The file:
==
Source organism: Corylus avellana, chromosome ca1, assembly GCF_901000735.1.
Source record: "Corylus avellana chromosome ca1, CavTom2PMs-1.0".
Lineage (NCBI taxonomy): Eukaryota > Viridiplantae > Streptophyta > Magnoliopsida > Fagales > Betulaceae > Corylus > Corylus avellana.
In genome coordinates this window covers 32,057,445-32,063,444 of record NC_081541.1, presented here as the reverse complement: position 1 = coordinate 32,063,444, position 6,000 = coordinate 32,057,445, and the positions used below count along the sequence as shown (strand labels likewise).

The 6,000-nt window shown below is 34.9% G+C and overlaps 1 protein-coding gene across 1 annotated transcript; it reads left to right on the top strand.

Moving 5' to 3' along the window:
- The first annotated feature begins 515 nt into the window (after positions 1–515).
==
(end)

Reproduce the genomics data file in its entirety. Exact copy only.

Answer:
Source organism: Corylus avellana, chromosome ca1, assembly GCF_901000735.1.
Source record: "Corylus avellana chromosome ca1, CavTom2PMs-1.0".
Lineage (NCBI taxonomy): Eukaryota > Viridiplantae > Streptophyta > Magnoliopsida > Fagales > Betulaceae > Corylus > Corylus avellana.
In genome coordinates this window covers 32,057,445-32,063,444 of record NC_081541.1, presented here as the reverse complement: position 1 = coordinate 32,063,444, position 6,000 = coordinate 32,057,445, and the positions used below count along the sequence as shown (strand labels likewise).

The 6,000-nt window shown below is 34.9% G+C and overlaps 1 protein-coding gene across 1 annotated transcript; it reads left to right on the top strand.

Moving 5' to 3' along the window:
- The first annotated feature begins 515 nt into the window (after positions 1–515).